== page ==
Can anyone explain?

Discussion in 'General Gardening Discussion' started by redfifi1717, Feb 16, 2006.

  1. redfifi1717

    redfifi1717 Gardener

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    Hi,
    In my garden at work, one of the fruit trees has this addition on it? The holly is also at the very end of some branches, but hasn't got it's prickles yet! I know mistltoe needs a host to grow on but didn't think this applied to holly as well! One friend suggested it has come up thro' the root stock if it was grafted....I think the tree is quite old.
    Just curious to know what other folk may think.

    [​IMG]
     
  2. Liz

    Liz Gardener

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    That is quite an amazing growth of lichen! Have you looked closely to see if there is a stem for the holly underneath it [or maybe underneath the bark of the tree]? If the tree is alive this isn't likely, but can't see from photograph.
     
  3. frogesque

    frogesque Gardener

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    It's possible that seeds have been deposited by birds into the bark of the tree and are getting enough water and nutrient to survive. I have seen it once before in a cleft of a living beach tree where leaves and other debris had collected.
     
  4. SteveW

    SteveW Gardener

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    Do you know what kind of fruit tree it is?

    The gardens look good in the background [​IMG]
     
  5. redfifi1717

    redfifi1717 Gardener

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    Hi SteveW,
    No I am not sure of the tree, probably an apple tree. I have only been working at this garden for 5 weeks, so am waiting to see what a lot of things are once spring arrives!. There are a lot of fruit trees in the garden , and one of the elderly residents, [86!] did tell me this one was an apple tree! Yes, the previous gardener did leave everything in fine order, but apparently he had an aversion to planting things, so there is plenty of scope and empty borders for me to experiment with.! I'm quite excited!
    Yes, a lot of the trees there have a good coating of lichen! Is that good? bad? best to get rid of? and how, or fine to leave it? Mostly trees facing North seem to be affected.
     
  6. Liz

    Liz Gardener

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    Lichen does not harm the trees. It will grow more on North facing side, this is a tip for finding your way without compass or sun! It is more common on old or struggling trees but mainly because of crowded branches. It likes a moist atmosphere.
    I wouldn't try to remove it.
    [​IMG]
     
  7. Palustris

    Palustris Total Gardener

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    I too have seen baby trees and other things growing in the lichen and moss on an old tree. The lichen itself does no harm to the tree on which it is growing. BUT, it can provide a home for various insect pests which may damage the tree and its fruit. I know of one collection of old apple cultivars where removing the lichen had a really staggering effect on the quality of the fruit. They removed the lichen by using a pressure spray, carefuly set so it did not damage the bark, but washed off the growth. If the fruit is not wanted then leave the lichen where it is and enjoy. By the way, if the holly IS growing in the lichen it will not get much bigger, unless its roots can reach the ground.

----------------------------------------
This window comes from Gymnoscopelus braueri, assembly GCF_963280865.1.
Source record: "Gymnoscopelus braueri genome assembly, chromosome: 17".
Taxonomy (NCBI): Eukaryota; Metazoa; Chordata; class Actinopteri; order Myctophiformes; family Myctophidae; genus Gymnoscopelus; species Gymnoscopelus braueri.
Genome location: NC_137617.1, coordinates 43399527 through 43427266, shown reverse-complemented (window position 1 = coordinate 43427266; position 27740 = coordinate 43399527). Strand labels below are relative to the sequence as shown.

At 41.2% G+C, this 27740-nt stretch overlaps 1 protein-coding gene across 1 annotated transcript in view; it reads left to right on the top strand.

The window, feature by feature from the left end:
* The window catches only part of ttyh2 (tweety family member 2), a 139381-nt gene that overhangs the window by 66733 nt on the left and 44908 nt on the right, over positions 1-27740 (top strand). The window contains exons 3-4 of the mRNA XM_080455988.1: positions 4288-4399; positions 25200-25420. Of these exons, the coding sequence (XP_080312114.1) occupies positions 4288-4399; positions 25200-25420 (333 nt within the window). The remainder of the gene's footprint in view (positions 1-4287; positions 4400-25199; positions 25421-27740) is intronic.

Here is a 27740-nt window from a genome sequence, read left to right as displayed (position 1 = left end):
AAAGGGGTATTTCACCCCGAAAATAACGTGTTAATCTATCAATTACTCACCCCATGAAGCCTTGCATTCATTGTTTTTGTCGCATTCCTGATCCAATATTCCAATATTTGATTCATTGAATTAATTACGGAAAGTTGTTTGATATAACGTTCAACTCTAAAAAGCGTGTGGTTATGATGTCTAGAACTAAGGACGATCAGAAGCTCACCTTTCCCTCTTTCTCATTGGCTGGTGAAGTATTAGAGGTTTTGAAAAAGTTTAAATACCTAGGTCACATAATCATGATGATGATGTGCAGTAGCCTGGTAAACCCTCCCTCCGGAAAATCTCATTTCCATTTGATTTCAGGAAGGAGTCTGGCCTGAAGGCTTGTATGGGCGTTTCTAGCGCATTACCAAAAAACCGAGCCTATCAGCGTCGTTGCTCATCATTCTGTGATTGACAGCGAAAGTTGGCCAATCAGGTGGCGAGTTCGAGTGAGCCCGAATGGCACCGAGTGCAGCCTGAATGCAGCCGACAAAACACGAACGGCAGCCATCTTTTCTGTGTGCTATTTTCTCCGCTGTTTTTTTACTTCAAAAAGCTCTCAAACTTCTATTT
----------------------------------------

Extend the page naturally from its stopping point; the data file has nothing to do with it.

[ 16. February 2006, 03:23 PM: Message edited by: Palustris ]
     
  8. redfifi1717

    redfifi1717 Gardener

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    I am not at work today but will have a closer inspection of the holly tomorrow. IF the holly is growing on the lichen as is the photo, what is the explanation for the holly at the end of the branches?!!

    [​IMG]
     
  9. Liz

    Liz Gardener

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    It's not a very poorly Holly tree is it?
     
  10. redfifi1717

    redfifi1717 Gardener

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  11. redfifi1717

    redfifi1717 Gardener

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    ....sorry, I meant to add LOL!!
     
  12. Liz

    Liz Gardener

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  13. pete

    pete Growing a bit of this and a bit of that....

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    Surely it must be a holly tree, nearly dead, covered in lichen, those branches dont look like apple to me. [​IMG]
     
  14. rudham1

    rudham1 Gardener

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    i agree with you pete, that cannot be an apple tree! not a chance i've pruned enough of them! that looks like holly, very straight branches>
     
  15. frogesque

    frogesque Gardener

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    It's a holly tree :D

    Inspect the tree and the ground round about it, it looks highly stressed and you could have a Honey Fungus (Armillaria) problem especially if there are fruit trees in the garden as well.
    Organic Gardening Factsheet : Honey Fungus

    [ 16. February 2006, 10:28 PM: Message edited by: frogesque ]
     
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